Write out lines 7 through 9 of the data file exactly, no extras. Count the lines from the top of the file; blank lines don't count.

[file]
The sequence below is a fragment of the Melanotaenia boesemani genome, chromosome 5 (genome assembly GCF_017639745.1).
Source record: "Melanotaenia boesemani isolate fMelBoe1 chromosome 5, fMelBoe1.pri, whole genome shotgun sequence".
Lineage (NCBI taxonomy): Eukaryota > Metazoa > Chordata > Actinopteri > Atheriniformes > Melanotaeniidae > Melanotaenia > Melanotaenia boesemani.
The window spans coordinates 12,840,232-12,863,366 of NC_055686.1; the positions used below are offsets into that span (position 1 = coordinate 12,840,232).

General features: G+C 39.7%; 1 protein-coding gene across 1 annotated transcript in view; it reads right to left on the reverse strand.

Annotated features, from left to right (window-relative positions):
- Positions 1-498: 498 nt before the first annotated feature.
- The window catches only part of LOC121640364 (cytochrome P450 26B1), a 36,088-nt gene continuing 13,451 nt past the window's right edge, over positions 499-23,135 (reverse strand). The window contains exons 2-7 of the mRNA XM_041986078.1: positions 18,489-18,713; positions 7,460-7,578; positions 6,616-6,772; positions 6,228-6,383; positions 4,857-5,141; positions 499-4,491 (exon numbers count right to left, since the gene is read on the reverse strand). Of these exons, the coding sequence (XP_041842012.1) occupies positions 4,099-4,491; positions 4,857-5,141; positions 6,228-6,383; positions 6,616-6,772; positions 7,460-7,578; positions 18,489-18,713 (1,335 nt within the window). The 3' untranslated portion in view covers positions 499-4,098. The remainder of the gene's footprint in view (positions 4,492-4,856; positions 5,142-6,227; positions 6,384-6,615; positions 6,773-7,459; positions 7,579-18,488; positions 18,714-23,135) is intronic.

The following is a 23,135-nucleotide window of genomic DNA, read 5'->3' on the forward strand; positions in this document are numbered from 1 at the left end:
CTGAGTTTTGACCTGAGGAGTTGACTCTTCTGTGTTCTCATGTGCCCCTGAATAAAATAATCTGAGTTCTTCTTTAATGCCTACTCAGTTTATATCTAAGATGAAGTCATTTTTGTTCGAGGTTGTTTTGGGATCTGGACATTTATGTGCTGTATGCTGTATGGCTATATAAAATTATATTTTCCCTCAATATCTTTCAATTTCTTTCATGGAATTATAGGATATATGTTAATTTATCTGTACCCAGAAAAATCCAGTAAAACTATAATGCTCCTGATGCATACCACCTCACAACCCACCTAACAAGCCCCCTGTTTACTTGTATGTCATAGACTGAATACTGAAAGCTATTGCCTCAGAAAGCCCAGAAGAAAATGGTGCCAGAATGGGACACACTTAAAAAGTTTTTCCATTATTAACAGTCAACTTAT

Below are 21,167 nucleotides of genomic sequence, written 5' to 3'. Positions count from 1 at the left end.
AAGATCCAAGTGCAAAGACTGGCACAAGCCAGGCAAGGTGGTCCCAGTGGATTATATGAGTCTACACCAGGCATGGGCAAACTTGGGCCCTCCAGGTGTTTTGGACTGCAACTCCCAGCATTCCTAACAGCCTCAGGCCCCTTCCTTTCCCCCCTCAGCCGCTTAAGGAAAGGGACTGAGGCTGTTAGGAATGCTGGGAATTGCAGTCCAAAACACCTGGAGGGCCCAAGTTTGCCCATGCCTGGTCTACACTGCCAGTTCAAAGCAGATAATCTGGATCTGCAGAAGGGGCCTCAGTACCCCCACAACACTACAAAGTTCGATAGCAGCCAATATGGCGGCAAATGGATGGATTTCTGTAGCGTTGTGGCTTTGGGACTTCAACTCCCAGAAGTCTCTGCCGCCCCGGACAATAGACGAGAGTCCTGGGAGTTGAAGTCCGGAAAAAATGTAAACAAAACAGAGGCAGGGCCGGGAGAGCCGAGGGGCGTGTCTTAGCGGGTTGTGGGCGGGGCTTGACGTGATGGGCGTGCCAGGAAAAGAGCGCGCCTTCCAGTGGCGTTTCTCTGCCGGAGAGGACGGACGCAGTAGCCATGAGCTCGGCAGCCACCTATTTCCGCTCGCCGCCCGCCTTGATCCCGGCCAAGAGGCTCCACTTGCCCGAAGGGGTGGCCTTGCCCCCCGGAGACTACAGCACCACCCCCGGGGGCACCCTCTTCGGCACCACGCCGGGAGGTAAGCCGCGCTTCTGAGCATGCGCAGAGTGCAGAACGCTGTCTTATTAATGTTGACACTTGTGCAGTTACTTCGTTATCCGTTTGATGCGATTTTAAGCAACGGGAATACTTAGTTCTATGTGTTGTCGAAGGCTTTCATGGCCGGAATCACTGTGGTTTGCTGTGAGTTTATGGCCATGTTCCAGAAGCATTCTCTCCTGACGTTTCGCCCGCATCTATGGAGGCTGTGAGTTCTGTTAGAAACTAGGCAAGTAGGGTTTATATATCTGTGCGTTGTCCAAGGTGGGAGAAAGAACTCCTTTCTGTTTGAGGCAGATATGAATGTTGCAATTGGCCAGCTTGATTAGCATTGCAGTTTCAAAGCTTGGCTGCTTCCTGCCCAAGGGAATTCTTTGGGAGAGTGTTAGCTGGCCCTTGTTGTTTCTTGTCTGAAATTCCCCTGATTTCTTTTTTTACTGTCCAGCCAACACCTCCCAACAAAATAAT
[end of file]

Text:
- Positions 1-498: 498 nt before the first annotated feature.
- The window catches only part of LOC121640364 (cytochrome P450 26B1), a 36,088-nt gene continuing 13,451 nt past the window's right edge, over positions 499-23,135 (reverse strand). The window contains exons 2-7 of the mRNA XM_041986078.1: positions 18,489-18,713; positions 7,460-7,578; positions 6,616-6,772; positions 6,228-6,383; positions 4,857-5,141; positions 499-4,491 (exon numbers count right to left, since the gene is read on the reverse strand). Of these exons, the coding sequence (XP_041842012.1) occupies positions 4,099-4,491; positions 4,857-5,141; positions 6,228-6,383; positions 6,616-6,772; positions 7,460-7,578; positions 18,489-18,713 (1,335 nt within the window). The 3' untranslated portion in view covers positions 499-4,098. The remainder of the gene's footprint in view (positions 4,492-4,856; positions 5,142-6,227; positions 6,384-6,615; positions 6,773-7,459; positions 7,579-18,488; positions 18,714-23,135) is intronic.

The following is a 23,135-nucleotide window of genomic DNA, read 5'->3' on the forward strand; positions in this document are numbered from 1 at the left end: